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Wondering about quantum information and phase factors.

  1. Oct 22, 2011 #1
    I seem to be at a loss to understand something pertaining to the role of the phase factors in defining quantum states and their consequences in quantum computing.

    So, I learnt in class and read in numerous books, and online, that the phase factor has no physical significance as it does not affect the expectation value. However, I've also heard of holonomic quantum computation, which uses phase changes to perform logic operations and store data.

    This seems a little confusing to me, as the information operated on in the operation will eventually need to be read out. But how can one see the affect of the logic gate in a measurement if the phase change has no physical effect, i.e. how can one distinguish between a prepared state that has gone through a phase changing gate and one that hasn't?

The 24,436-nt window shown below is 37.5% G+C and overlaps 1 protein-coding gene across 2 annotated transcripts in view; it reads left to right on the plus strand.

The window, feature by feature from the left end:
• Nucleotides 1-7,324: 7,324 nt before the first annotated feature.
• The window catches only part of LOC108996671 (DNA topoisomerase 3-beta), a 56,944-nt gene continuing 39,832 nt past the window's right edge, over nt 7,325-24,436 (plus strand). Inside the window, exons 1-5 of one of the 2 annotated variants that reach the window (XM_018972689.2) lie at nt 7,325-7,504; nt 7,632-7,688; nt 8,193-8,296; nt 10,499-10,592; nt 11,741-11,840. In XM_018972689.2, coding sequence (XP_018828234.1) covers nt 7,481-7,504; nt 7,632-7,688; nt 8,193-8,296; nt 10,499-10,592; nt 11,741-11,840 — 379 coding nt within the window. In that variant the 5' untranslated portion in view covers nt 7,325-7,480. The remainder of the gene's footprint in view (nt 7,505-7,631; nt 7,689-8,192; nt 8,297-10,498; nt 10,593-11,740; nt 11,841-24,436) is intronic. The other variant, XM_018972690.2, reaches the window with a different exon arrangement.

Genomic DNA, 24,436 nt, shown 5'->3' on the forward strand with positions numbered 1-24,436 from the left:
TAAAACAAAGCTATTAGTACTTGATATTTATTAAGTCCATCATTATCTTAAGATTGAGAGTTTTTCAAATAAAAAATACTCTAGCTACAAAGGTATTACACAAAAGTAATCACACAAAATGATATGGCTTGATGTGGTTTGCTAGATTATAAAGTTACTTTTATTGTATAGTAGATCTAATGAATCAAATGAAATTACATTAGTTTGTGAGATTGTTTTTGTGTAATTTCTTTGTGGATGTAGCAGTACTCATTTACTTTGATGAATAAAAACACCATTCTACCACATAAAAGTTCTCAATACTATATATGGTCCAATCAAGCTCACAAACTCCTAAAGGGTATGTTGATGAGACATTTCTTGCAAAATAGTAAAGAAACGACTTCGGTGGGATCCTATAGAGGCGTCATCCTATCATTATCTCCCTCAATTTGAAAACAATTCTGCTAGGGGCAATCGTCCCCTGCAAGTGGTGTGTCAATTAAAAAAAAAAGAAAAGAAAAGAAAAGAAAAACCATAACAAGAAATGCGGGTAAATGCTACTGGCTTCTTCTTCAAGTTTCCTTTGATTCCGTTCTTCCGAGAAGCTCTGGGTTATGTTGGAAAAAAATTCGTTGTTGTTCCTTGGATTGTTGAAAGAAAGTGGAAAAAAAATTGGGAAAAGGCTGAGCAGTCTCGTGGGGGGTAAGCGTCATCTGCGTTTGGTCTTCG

And can't these phase changes be observed in interference experiments which would imply they have some physical significance?

    Also, the density matrix description of states does not include a phase term but I also know that these matrices are used in describing quantum information processes but I'm unsure how without the phase information?

    I'm sure I'm just missing some aspect to link all of this together, could anyone point me the right way?
     
  2. jcsd
  3. Oct 23, 2011 #2
    Let me try to work through this a bit more.

    So after some reading I found out that I wasn't being specific enough. It's global phases differences that have no physical significance, but relative phases do. Operations that shift the relative phase do affect the state as represented by rotations of the state vector on the Bloch sphere.

    Following this logic, in interference experiments when the shifted and unshifted states meet they form a superposed state with a relative phase shift, which affects the resulting measured.

    As the global phase factor makes no difference, the fact that this is lost when computing density matrices does not effect its use in describing quantum information.

    Does this sound something like correct? Any guidance would be appreciated.
     
  4. Oct 23, 2011 #3
    Sounds good to me. I'm learning Quantum Information right now too, so I'm not an expert, but it looks like you've answered your question.
     
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